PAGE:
1. The appeal is admissible.

As announced in advance, the duly summoned appellant did not attend the oral proceedings. According to Rule 71(2) EPC 1973, the proceedings could however continue without the appellant. In accordance with Article 15(3) RPBA, the board relied for its decision only on the appellant's written submissions. The board was in a position to decide at the conclusion of the oral proceedings, since the case was ready for decision (Article 15(5) and (6) RPBA), and the voluntary absence of the appellant was not a reason for delaying a decision.

2. Main request: admissibility

2.1 The Board's objection to the additional dependent claims 10-16 of the previous version of the main request has been overcome by deletion. Claims 1-9 are identical to those of the previous version and to those of the application as refused, and the Board has no objection to the amendments to the independent method claim (now claim 10), which essentially bring the subject-matter into correspondence with that of claim 1. The main request is therefore admitted into the proceedings.

3. Main request: novelty in relation to document D1

3.1 It is not disputed that Fig. 1(a) of document D1 discloses a lamp (see e.g. column 9, lines 38-43), comprising a light source (semiconductor laser element 1) and a disperser (diffusion lens 3) that directs light passing through it.

3.2 Furthermore, the hatched casing shown in Fig. 1(a) fixes the relative positions of the semiconductor laser element 1 and the disperser 3 so that they are spaced apart (i.e. separated) from each other. In this respect, the following discussion of the separator in the description of the present application is to be noted:

- "The Separator 23 serves primarily to separate the light source from the Disperser 26. It can be any elongated hollow or transparent element or tube of any variety of geometries through which light may travel. It can be passive and not affect the light as it travels from the light source to the Disperser. Passive Separators include, but are not limited to, hollow tubes or offset rods which serve only to provide physical separation." (page 14, lines 7-14.)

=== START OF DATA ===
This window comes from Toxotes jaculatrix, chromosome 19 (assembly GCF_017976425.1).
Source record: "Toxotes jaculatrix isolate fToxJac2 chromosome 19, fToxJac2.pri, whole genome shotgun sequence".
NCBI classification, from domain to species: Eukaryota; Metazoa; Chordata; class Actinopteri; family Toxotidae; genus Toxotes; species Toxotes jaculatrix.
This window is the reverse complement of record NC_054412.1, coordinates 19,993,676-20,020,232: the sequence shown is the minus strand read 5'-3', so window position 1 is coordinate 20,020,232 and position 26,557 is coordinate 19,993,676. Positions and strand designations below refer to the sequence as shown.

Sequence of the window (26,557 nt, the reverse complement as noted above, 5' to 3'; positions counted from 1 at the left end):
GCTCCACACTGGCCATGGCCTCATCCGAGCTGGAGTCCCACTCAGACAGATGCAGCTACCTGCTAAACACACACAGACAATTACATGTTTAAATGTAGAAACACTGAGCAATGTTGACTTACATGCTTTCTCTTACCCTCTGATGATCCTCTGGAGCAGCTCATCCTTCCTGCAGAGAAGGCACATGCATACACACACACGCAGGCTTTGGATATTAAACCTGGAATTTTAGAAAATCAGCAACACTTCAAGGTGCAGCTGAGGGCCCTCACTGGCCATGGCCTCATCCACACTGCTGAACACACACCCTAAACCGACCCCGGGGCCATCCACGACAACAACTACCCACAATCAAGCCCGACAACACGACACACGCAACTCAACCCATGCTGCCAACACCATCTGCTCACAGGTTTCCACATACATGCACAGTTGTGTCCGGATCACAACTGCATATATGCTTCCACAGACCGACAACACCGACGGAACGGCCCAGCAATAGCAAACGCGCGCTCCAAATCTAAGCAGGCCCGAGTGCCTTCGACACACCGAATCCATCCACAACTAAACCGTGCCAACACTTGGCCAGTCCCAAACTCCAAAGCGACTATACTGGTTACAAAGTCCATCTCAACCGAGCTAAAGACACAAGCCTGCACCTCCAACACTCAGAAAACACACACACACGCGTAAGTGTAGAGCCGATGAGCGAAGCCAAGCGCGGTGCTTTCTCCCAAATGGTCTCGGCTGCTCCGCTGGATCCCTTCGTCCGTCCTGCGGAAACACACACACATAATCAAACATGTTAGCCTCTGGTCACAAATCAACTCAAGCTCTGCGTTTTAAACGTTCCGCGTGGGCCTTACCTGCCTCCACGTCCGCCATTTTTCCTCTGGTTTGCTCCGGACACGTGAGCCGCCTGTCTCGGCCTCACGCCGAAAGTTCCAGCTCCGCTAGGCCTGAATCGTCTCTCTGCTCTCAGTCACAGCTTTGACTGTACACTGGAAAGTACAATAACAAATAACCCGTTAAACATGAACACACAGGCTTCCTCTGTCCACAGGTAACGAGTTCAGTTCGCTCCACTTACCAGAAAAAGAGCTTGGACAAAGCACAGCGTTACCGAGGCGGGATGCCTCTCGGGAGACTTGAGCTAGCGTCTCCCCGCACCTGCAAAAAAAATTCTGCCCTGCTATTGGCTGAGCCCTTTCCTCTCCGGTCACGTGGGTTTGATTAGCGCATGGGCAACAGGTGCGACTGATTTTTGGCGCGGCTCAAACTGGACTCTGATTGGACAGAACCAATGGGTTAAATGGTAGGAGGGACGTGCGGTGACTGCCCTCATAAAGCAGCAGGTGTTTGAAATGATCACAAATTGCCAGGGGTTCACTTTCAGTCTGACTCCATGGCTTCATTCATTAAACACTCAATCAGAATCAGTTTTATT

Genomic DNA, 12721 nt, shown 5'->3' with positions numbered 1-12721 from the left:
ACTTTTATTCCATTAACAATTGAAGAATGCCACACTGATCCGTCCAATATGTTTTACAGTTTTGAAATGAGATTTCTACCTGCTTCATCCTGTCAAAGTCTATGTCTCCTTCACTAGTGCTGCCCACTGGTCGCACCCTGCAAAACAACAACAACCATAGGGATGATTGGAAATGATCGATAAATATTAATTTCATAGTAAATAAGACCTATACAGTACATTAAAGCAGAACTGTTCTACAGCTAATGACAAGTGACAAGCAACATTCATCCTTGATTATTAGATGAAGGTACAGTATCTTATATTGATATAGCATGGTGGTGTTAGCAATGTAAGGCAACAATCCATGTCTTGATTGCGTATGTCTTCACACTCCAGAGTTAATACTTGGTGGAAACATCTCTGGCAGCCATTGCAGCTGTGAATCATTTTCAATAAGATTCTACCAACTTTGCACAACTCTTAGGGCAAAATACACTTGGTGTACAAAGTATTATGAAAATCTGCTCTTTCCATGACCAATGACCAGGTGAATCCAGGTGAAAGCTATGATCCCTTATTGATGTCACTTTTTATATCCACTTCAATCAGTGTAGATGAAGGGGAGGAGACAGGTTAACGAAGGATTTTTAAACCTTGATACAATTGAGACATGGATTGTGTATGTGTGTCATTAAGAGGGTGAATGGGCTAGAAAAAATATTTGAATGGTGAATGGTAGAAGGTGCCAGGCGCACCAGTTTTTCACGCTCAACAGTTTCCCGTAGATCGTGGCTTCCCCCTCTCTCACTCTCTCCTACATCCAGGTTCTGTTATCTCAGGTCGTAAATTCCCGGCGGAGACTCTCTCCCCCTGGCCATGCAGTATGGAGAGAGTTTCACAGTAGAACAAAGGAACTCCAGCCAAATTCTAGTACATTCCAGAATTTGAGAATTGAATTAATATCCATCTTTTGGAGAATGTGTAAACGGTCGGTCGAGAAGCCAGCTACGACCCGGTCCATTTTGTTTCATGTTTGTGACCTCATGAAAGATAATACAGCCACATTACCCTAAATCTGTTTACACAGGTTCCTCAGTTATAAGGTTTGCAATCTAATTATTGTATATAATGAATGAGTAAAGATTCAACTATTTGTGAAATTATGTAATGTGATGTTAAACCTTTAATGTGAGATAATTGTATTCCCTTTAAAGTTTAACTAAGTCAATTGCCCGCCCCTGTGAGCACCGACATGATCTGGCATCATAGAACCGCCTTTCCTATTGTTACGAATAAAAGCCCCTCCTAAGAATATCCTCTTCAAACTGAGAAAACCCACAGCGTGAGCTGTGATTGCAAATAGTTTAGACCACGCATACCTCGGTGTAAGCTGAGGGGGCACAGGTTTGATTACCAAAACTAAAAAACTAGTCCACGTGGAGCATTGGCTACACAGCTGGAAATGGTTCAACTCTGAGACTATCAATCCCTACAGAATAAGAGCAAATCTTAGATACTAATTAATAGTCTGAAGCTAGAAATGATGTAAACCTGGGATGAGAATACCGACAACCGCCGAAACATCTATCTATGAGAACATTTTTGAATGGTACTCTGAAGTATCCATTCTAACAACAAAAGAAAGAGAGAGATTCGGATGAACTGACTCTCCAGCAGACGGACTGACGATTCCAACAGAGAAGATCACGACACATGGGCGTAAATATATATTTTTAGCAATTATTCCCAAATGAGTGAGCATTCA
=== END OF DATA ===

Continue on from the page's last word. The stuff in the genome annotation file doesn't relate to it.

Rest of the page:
The hatched casing of Fig. 1(a) of document D1 is therefore a separator.

3.3 According to this identification, the light source 1 is close to, but not coincident with, the left hand end of the separator. This, the appellant argues, means that document D1 does not disclose a light source which is "disposed at one of said two ends of the separator" as required by claim 1.

Whether this feature is or is not disclosed in document D1 clearly depends on the interpretation of the claimed feature "at one of said two ends of". The simple expression "at one end of" is not technical terminology drawn from the field of lamps or illumination, but merely a commonplace phrase, the meaning of which is to be sought in normal English usage.

In the opinion of the Board, an expression such as "X is disposed at one end of Y" has the well-recognized meaning that X is situated somewhere in the vicinity of (but not necessarily coincident with) an extremity of Y. A footballer, for example, standing a few metres from the goal-line of a football pitch may quite properly be described as being at one end of the pitch, without any danger that this would be misunderstood to mean that he must necessarily be standing on the goal-line. Similarly, saying that a person is standing at one end of a corridor does not necessarily mean that this person is in contact with the end wall.

The appellant's analysis therefore imposes a meaning on the terms of the claim which is more restrictive than is warranted by normal usage. In Fig. 1(a) of document D1, the light source clearly occupies a position in the vicinity of one end of the hatched casing, and hence can be properly described as being disposed at one of the two ends of the separator.

The interpretation of this expression according to its everyday meaning could, of course, be called into question if the application defined it to have a special, more limited meaning within the context of the present invention. However, not only is no such limited definition disclosed in the description, but according to the arrangement depicted in Fig. 3c, which is said to be an embodiment of the present invention, the light source is near to, but not coincident with or abutting, the separator end, thus confirming the ordinary interpretation of the expression given above.